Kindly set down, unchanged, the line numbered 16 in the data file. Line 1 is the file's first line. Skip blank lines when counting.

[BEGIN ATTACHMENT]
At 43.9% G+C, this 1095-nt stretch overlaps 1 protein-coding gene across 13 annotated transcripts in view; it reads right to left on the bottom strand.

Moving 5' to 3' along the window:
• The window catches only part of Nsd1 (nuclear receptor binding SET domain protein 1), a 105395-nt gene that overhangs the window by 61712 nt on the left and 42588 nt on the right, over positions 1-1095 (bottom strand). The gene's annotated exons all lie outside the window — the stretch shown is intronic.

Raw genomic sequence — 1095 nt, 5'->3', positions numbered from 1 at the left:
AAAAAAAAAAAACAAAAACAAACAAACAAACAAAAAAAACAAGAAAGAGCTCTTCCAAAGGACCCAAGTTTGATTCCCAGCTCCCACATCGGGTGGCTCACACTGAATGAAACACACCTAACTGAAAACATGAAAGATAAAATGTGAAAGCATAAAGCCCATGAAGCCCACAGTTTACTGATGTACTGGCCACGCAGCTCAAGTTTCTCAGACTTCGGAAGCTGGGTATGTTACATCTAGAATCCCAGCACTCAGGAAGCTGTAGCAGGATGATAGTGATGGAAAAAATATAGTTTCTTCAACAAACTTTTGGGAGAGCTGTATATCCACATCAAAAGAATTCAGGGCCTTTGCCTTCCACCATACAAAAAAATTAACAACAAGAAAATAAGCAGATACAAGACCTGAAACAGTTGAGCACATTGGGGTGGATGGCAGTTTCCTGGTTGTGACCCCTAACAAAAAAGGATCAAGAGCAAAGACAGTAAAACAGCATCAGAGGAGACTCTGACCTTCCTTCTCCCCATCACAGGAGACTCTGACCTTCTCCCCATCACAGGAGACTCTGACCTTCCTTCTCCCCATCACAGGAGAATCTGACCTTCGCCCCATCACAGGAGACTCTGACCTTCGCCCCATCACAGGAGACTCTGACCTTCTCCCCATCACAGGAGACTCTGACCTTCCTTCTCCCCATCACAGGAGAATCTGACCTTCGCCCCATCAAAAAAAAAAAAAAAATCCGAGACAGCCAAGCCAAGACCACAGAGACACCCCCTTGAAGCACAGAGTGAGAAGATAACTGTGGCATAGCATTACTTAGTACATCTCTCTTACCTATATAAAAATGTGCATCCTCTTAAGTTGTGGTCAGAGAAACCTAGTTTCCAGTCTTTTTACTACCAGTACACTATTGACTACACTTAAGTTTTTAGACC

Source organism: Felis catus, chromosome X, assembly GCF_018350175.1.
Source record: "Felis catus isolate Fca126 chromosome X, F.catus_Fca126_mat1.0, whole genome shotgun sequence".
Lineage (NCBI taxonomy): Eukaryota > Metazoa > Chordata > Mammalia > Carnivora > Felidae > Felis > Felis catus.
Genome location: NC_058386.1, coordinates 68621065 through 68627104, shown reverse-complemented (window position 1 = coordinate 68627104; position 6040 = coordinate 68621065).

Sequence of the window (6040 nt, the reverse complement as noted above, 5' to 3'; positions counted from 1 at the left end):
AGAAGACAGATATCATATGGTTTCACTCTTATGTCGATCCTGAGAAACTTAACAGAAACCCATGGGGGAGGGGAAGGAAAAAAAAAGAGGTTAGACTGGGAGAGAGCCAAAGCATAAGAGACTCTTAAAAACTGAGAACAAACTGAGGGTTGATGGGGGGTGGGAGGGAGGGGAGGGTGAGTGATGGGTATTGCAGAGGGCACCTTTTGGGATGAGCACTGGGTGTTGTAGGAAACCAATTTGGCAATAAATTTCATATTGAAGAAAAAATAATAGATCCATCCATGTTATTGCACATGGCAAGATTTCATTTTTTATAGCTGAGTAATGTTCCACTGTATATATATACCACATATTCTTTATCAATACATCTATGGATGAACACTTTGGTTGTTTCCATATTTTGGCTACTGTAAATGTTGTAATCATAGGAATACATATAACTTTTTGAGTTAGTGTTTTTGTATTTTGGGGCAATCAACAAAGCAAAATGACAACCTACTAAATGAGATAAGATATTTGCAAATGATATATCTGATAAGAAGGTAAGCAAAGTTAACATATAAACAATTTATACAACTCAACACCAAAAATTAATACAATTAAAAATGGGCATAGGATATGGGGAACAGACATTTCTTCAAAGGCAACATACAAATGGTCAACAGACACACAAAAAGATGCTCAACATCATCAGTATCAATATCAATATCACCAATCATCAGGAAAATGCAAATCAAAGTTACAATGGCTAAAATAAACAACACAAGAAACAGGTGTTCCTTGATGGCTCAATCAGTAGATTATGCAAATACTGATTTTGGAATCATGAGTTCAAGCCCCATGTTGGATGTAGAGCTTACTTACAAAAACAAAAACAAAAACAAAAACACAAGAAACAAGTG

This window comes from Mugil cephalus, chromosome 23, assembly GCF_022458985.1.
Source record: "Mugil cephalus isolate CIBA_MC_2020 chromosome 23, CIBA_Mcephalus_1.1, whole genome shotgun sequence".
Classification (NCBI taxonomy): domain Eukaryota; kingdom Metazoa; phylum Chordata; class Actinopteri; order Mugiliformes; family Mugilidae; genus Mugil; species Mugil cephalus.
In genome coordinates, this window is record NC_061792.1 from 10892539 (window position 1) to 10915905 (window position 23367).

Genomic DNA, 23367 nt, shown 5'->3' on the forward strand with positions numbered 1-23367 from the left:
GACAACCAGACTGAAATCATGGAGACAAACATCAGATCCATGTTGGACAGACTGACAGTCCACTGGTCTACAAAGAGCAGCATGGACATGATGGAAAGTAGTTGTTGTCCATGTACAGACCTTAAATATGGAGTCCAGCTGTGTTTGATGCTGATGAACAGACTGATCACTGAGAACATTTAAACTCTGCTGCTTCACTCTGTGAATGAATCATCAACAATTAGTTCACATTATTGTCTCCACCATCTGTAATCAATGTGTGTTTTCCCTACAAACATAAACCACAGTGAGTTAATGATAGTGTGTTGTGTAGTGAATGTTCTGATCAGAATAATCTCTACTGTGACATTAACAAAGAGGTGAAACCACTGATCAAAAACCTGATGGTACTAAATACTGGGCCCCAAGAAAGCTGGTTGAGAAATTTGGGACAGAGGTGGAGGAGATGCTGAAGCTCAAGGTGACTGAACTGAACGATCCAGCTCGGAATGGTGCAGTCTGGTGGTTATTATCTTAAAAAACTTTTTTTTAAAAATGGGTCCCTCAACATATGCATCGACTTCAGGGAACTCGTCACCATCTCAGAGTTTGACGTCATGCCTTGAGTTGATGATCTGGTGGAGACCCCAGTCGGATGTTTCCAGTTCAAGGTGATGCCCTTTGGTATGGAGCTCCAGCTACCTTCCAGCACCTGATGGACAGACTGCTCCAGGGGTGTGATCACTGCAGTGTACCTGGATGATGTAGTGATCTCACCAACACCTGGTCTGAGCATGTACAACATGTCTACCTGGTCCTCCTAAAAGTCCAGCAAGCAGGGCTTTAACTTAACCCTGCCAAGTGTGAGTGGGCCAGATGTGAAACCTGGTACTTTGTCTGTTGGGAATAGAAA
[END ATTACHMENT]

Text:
Genomic DNA, 23367 nt, shown 5'->3' on the forward strand with positions numbered 1-23367 from the left: